Monday, January 4, 2021

Tigers, Not Daughters - Samantha Mabry


Summary: The Torres sisters dream of escape. Escape from their needy and despotic widowed father, and from their San Antonio neighborhood, full of old San Antonio families and all the traditions and expectations that go along with them. In the summer after her senior year of high school, Ana, the oldest sister, falls to her death from her bedroom window. A year later, her three younger sisters, Jessica, Iridian, and Rosa, are still consumed by grief and haunted by their sister’s memory. Their dream of leaving Southtown now seems out of reach. But then strange things start happening around the house: mysterious laughter, mysterious shadows, mysterious writing on the walls. The sisters begin to wonder if Ana really is haunting them, trying to send them a message—and what exactly she’s trying to say.

In a stunning follow-up to her National Book Award–longlisted novel All the Wind in the World, Samantha Mabry weaves an aching, magical novel that is one part family drama, one part ghost story, and one part love story. (Summary and pic from

My Review: I was very excited to read this book. If you’ve read very many of my reviews at all, you know that I really dig some magical realism, and I especially like it if it involves paranormal happenings. Also, this is a story about sisters, and as I am a person with only sisters myself, I felt like I could really relate to the complex and nuanced relationship of sisters.

The story starts out really well—I like the way this book handles perspectives. The chapters are named for the sisters, and although they are not first person in each chapter, it gives us insight as to what each is thinking and doing and gives us a great flavor of what each girl is like. I love when authors are good at differentiating their characters, and Mabry does just that. There are then a few chapters that are written from the perspective of “we,” which I always find really fascinating and a great way to gives us insight into what people on the outside are thinking. Mabry also does an excellent job of creating a “royal we” that allows us to see what we’re missing if we just look at the perspective of the girls.

While the writing is great and the characters are fleshed out well, there were a few key things that I really wasn’t that impressed with. First of all, the readers are led to believe that the father is basically a bad man and one worth escaping. What we see is a man who is taken in sorrow because of the loss of his wife, and then sister, and who drinks his feelings away. I’ve read a lot of books like this, and sadly I know that this is a real thing. However, this father didn’t seem that bad. Now, before you get all up in arms and say that any abuse is bad abuse, I totally agree. And it is completely unacceptable. My complaint is not that they should have just taken it and not tried to do the things they did, but my complaint is that the dad was actually not fleshed out enough to actually make him seem like much of a character. Instead of letting him just linger in the background, I would have liked to give the girls’ worries a voice. I don’t need to read about endless abuse to think “Enough is enough,” but I felt like instead of him being an ominous terror in the background he was somewhat of a non-entity, and that was a writing issue. A few more sentences here in there, a few more incidences that are spelled out (or even inferred) would have made fleshed out the situation. Now, to be clear, I am not one of those people who think that abused women have to have the burden of proof. That’s not it at all. It’s just that from a writing standpoint, and a story standpoint, he should have played more of a role.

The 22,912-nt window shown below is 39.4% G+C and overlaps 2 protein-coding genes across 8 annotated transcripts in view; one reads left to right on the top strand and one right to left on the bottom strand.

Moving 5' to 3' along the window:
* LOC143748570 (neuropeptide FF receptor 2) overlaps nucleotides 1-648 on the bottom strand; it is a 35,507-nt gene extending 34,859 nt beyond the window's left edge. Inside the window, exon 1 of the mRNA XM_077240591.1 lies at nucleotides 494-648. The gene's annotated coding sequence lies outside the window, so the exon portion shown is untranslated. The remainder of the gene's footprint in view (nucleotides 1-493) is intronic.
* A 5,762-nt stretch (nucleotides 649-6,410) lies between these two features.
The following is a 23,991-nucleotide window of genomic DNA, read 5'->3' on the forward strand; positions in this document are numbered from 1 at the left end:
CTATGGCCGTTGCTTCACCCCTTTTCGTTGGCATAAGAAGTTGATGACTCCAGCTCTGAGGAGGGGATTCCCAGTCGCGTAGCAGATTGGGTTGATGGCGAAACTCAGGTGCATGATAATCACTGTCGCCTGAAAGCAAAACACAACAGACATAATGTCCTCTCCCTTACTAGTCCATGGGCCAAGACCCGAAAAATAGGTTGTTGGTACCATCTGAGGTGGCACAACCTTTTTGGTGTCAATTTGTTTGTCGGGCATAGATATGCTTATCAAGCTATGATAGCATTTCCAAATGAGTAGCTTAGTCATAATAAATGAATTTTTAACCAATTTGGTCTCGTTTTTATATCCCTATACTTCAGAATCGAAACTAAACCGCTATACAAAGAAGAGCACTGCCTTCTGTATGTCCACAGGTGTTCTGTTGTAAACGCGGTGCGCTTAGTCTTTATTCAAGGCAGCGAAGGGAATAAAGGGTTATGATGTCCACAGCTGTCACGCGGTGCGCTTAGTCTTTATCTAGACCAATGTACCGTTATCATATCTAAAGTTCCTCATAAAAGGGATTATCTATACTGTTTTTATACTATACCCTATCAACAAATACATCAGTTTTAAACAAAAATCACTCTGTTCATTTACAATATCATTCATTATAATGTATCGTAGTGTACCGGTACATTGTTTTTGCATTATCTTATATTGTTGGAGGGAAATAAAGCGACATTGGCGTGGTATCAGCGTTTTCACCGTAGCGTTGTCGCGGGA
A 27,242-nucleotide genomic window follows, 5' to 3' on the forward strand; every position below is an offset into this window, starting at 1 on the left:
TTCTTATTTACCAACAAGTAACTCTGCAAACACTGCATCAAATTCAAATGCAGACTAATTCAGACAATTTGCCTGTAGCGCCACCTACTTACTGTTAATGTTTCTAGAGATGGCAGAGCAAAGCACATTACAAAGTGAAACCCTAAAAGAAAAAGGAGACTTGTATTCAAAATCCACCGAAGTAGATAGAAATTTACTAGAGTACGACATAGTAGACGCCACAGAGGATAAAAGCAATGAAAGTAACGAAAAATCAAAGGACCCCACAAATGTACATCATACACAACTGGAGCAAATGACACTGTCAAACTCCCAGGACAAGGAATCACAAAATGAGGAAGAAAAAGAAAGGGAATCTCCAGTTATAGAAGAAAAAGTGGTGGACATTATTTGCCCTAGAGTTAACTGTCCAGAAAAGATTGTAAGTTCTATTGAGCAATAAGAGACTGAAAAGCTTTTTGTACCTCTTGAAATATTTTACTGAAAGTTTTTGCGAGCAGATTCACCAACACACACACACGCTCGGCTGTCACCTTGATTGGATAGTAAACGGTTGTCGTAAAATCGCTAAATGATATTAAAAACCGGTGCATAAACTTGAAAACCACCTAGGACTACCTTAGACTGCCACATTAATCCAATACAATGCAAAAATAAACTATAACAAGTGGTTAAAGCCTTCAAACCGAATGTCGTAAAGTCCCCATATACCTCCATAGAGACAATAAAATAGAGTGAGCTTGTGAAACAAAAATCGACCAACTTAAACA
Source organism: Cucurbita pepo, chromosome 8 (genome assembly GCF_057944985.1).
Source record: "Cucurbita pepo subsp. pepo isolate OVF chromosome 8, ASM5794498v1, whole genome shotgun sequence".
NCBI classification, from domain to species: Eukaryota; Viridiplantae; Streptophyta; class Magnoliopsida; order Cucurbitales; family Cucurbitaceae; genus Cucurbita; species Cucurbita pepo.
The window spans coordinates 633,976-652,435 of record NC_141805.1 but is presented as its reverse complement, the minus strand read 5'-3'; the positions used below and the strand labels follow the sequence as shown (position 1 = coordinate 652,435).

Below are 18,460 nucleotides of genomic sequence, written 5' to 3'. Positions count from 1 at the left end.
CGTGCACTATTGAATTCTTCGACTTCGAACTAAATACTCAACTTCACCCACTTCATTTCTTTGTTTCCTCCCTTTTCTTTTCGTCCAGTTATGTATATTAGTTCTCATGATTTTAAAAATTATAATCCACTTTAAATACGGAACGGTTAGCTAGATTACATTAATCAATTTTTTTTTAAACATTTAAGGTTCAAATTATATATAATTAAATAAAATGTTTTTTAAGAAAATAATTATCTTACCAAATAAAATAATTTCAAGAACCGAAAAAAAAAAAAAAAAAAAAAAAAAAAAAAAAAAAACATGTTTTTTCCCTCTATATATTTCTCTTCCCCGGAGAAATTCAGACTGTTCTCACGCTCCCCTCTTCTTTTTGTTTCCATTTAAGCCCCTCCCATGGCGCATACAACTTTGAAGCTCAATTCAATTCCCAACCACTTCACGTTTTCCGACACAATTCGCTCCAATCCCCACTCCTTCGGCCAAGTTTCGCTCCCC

My other complaint is similar to the previous one in that Ana the Ghost should have been more present. There were a few things here and there, and there was one really creepy particular incident that I thought had some promise, but really, for the book being about a ghost and one who delivers messages, it was really light on the ghost delivering messages. There were just a few incidents and some were pretty light sauce. Apparently when you say ghosts, I want Ghosts.

Overall, I really enjoyed the writing and the story in this book, but I felt it was lacking in some punch in the areas that I was hoping it would actually be about. It had such promise, and had some really cool concepts, but I would have liked them tied together and fleshed out better. If this book were perhaps 100 pages longer, or maybe even 50, I think all of these things could have been dealt with. I can’t tell if an editor just cut everything or Mabry decided not to go there, but I would have liked more. That being said, I’m still giving it what I consider to be a decent rating, because there is some really good stuff in there.

My Rating: 3 Stars

For the sensitive reader: There was some light language and some discussion of sex, but not seriously descriptive. There was also some inferred violence from a father.

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